Tag Archives: open access week

Out of the Margins: Reflections on Open Access Week 2016

Please welcome our new First Year Academic Librarian Experience blogger Lily Troia (@LilyTroia), Digital Services Librarian at the College of William and Mary, primarily working at the Virginia Institute of Marine Science in digital scholarship, open access, and research data management.

This year marks the 9th annual International Open Access Week, a celebration that engages the global research community in issues surrounding openness. Open Access Week was first launched in 2008 by SPARC®, the Scholarly Publishing and Academic Resources Coalition and student partners, and seeks to raise awareness of, and encourage participation in, open access advocacy, working towards the goal of making openness the default in research. This year’s theme, “Open in Action,” aims to motivate individuals, institutions, and organizations to take concrete, actionable steps towards increasing open access to scholarly materials.

Access to research and scholarly articles gets to the heart of the library and information profession’s ethos. Conditions around access to information have the power to sharply segregate society into haves and have-nots—a circumstance acutely represented in the serials crisis academic libraries have been grappling with for 20 plus years. In a 2013 TEDMED talk, Elizabeth Marincola, CEO of the Public Library of Science (PLOS), warns of the repercussions of this commoditization of information, and a society in which only students at the wealthiest schools have access to the best research.

The open access alternative represents a commitment to the basic tenets of scholarly pursuits, and recognition of the incredible distribution potential of digital technology. The rise of the Internet Age has irrevocably changed the economic landscape for countless industries, especially those involving intellectual property, so it should come as no surprise that scholarly publishing would also face a similar reckoning. Yet open access offers all stakeholders an opportunity to evaluate what’s broken, what needs to be maintained, and to collaborate to create new methods and tools for communicating the fruits of research and academic labor to the widest audience possible.

The benefits of open access might seem obvious, but to many in academia, they are not. In a recent webcast Q&A with Peter Suber, Director of the Harvard Office for Scholarly Communication, and author of the seminal work Open Access, Suber pointed out 30% of journals are now OA, and roughly half of peer-reviewed articles are OA after publication within two years, indicating incredible progress towards the goal of making open the standard. A recent report revealed the growth rate for open access articles double that of published research articles in general. Despite these heartening statistics, Suber noted librarians continue to be the drivers of most open efforts, a necessity to the campaign, but one that will fall short without equal engagement from faculty and researchers. Continued (and amplified) focus on outreach will be crucial to the movement. Certainly the public’s right to know should resonate with many, especially when considering taxpayers fund a good portion of the research. The limitless analytical potential of text and data mining across wide swaths of intellectual output cannot be understated. For some researchers, the requirement to share data or their articles may be reason enough, yet the benefits of increased exposure, substantial citation advantage, fostering of collaboration, and opportunities to have huge public impact, should be continually reinforced via communications and policy.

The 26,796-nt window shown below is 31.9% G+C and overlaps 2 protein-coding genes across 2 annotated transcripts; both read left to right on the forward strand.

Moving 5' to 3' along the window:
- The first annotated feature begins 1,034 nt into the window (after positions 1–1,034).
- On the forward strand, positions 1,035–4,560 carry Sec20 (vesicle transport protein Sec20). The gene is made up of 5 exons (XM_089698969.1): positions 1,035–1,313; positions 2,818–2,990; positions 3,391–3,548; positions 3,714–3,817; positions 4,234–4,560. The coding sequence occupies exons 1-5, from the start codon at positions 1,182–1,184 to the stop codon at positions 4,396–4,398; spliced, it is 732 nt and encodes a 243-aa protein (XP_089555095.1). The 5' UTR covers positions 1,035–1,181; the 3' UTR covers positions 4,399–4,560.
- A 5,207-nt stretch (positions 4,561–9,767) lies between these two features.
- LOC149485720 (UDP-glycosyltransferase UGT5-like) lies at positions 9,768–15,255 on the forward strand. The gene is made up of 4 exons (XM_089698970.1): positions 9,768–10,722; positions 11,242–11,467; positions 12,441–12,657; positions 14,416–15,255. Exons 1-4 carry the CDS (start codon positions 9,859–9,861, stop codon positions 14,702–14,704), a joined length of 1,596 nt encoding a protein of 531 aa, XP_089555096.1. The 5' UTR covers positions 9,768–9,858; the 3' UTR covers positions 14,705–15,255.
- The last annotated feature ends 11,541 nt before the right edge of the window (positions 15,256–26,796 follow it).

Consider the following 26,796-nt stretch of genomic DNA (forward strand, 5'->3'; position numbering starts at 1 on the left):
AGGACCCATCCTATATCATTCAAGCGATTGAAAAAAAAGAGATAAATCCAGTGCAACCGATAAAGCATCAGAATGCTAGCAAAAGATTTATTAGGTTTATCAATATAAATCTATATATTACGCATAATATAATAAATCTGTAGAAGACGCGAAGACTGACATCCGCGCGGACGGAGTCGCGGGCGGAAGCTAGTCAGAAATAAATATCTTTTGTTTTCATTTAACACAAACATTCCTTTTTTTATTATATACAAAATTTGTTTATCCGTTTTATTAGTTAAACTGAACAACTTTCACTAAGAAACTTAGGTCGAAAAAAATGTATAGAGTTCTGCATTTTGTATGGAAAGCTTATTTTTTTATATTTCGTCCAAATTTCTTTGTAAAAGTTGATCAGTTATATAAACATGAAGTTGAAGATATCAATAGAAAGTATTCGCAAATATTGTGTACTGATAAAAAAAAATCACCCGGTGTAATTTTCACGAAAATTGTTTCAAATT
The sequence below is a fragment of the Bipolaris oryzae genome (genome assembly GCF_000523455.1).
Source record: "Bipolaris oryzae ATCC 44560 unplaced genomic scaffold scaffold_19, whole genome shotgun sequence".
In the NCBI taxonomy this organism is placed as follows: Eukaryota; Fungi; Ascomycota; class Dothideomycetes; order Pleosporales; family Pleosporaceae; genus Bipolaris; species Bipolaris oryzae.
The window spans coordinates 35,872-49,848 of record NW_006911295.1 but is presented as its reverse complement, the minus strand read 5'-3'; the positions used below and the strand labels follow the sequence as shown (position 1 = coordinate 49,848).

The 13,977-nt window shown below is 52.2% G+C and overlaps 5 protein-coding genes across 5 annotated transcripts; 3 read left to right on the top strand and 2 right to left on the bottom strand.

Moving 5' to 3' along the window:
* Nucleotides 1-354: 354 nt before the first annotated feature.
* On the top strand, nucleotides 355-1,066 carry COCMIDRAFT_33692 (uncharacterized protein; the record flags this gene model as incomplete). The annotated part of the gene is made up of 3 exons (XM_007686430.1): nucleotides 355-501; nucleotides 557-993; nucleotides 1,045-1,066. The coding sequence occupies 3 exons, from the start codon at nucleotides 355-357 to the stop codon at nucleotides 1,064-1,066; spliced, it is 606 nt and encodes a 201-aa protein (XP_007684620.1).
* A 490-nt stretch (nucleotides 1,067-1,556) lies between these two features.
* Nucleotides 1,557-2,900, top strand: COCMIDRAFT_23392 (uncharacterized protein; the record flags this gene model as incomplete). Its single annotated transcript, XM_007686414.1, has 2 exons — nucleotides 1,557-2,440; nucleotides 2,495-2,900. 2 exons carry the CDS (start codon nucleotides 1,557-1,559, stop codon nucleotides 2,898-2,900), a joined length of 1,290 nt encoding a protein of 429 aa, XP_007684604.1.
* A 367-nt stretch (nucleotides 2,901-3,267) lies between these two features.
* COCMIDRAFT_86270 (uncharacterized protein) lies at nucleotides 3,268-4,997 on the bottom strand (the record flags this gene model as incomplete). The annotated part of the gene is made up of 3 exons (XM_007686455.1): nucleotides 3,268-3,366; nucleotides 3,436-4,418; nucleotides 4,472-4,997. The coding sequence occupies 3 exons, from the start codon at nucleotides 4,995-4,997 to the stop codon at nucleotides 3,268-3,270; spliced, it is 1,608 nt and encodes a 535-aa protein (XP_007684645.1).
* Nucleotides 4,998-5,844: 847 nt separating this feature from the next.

Since its earliest days of inception as a grassroots, scientist-led initiative, open access and the related efforts around open data and open research have successfully shifted the conversation in scholarly communication, with funder requirements for OA the norm, and self-archiving allowances by for-profit journals common. While the cause has certainly advanced, bolstered by the momentum accompanying public access mandates, cultural shifts in academia, especially those surrounding tenure and promotion, have been slow to respond, and wading through this extended transitional period has resulted in traditional models and subscription costs maintaining a firm foothold. Researcher participation, most notably in the humanities, is still far from universal. Scholarly communications librarians, those working with institutional repositories, and university administrators[1] reveal concerns about slow shifts towards faculty buy-in and acknowledge researcher misconceptions around open access are prevalent.